|dc.description.abstract||In the face of increasing numbers of disastrous events, the Sendai Framework for Disaster Risk Reduction emphasised strengthening of resources and capabilities for the least developed countries, small island developing states, and landlocked developing countries to reduce the risk of disasters and to recover after disasters have occurred. To sustain traditional mountain livelihoods of agriculture and animal husbandry, tourism is increasingly considered an avenue for economic diversification, income generation and employment opportunities. Although tourism, when managed sustainably has the potential to contribute to all 17 Sustainable Development Goals (SDGs) and support to build disaster resilient communities, it has been always affected by natural disasters in all settings. In particular, mountainous tourism destinations are mostly affected by earthquakes and their cascading hazards. Nepal suffered a massive loss of lives and infrastructure when two devastating earthquakes of magnitude of 7.8 and 7.3 hit on April 25 and May 12, 2015, respectively. Tourism destinations in protected areas and their surrounding areas (mostly in mountain regions) where 60 percent of foreign tourists travel to engage in nature-based tourism and recreational activities were affected and Langtang National Park, located north of Nepal`s capital was no exception.
While multi-stakeholder participation and collaboration is related to effective and sustainable disaster recovery, participation of tourists, major stakeholders of the tourism industry in disaster recovery of a tourism destination, are not adequately addressed in disaster management related research literature. Therefore, this study aims to explore contributions by foreign tourists in post-disaster tourism destination recovery through a case study of Langtang.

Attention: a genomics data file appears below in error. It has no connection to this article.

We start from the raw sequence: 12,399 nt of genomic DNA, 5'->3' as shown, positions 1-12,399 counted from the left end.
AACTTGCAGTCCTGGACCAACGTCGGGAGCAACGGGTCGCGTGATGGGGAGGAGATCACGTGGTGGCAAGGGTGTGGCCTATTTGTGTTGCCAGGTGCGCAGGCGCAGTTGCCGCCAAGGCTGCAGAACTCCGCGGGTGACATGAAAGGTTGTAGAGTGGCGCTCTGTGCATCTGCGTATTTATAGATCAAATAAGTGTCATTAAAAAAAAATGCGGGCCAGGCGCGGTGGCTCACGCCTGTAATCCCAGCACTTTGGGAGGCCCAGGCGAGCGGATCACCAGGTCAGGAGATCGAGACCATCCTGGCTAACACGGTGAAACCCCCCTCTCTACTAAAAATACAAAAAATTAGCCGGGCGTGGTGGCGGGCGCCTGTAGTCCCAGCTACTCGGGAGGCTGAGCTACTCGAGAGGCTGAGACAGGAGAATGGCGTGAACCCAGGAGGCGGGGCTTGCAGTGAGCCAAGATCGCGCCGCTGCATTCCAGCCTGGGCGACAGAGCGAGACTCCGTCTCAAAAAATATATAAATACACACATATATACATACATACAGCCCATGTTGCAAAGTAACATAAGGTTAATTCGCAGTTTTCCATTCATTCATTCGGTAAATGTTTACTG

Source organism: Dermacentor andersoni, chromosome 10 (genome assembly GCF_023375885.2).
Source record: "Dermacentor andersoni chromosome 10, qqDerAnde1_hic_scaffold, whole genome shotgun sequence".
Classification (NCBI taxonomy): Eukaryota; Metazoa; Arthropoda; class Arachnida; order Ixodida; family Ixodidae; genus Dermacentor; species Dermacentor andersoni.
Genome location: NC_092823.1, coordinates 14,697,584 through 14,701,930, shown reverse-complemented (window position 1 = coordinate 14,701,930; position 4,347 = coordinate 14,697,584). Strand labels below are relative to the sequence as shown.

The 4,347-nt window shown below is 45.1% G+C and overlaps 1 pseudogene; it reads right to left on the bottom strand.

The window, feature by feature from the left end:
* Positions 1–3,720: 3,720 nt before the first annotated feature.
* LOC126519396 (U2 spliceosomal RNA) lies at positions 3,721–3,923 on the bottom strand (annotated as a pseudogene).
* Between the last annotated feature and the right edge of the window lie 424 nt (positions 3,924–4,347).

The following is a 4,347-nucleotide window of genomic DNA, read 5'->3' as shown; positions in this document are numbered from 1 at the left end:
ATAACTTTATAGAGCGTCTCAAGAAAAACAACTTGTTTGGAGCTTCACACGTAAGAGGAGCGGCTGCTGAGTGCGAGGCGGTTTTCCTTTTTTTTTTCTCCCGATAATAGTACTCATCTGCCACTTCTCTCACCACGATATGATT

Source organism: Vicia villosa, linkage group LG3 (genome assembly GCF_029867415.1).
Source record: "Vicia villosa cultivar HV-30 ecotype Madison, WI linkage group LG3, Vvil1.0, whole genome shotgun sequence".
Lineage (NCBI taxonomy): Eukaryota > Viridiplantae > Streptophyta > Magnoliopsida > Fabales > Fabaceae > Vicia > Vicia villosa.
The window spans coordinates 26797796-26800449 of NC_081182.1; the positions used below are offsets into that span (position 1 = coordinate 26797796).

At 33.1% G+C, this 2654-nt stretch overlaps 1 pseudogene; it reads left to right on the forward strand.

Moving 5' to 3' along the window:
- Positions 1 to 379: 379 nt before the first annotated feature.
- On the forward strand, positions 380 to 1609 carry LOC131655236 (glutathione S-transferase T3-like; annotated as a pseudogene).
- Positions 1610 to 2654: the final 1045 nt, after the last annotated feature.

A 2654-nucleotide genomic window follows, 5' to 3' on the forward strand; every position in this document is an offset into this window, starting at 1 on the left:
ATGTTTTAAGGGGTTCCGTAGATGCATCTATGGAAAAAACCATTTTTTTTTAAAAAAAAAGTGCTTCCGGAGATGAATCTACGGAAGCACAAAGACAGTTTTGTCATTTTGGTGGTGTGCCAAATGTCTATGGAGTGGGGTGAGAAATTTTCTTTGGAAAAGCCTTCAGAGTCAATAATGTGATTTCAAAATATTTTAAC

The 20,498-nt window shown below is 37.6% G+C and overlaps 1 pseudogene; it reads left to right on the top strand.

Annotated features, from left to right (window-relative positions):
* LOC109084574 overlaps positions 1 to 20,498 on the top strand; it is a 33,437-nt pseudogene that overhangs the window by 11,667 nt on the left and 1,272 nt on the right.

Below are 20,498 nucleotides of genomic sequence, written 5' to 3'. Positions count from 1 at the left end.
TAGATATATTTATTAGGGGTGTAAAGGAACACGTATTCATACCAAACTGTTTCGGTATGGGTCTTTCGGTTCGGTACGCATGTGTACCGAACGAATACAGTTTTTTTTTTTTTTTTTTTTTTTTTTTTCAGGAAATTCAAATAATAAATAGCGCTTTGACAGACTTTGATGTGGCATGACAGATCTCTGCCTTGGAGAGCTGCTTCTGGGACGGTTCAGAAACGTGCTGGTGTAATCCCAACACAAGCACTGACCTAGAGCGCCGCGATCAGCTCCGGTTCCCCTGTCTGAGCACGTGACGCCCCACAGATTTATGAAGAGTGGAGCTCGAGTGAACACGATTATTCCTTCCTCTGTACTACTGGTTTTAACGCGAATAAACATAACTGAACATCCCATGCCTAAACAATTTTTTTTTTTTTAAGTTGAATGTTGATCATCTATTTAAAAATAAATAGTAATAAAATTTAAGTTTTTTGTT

This study used face to face and Skype interviews to conduct 46 semi-structured interviews (34 local residents, seven foreign tourists, one Nepali facilitator and four key informant interviews). The study findings show that substantial contributions by foreign tourists in addressing local people`s post-disaster recovery needs in a tourism destination were embedded in their mutual relationship and connection with host families of a community affected by a disaster. The four foreign tourists typologies: ‘active relation tourists’, ‘passive relation tourists’, ‘informal group tourists’, and ‘formal group tourists’ used three disaster aid contribution and distribution methods to meet local recovery needs: 1) direct contributions to recipients, 2) contributions facilitated by a medium or facilitator, and 3) contributions involving both a medium and facilitator. While contributions from foreign tourists alone are not sufficient to address reconstruction and recovery needs of all residents in a disaster-affected tourism destination, this study provides valuable insights into leadership roles of community-based organisations in securing a community voice to understand their local reconstruction and recovery needs and coordinating with foreign tourists and other stakeholders in supporting all local residents to meet those needs.
In a nutshell, diverse means of contribution used by foreign tourists embraced flexibility to achieve the urgent reconstruction and recovery needs through both an equality-based approach and an equity-based approach to aid distribution, which collectively complemented more than formal government led disaster recovery initiatives in a tourism destination. The study thus contributes to strengthening theories and practices based on place attachment and linked to the Sustainable Livelihoods Framework in terms of the role of tourism in disaster recovery.||en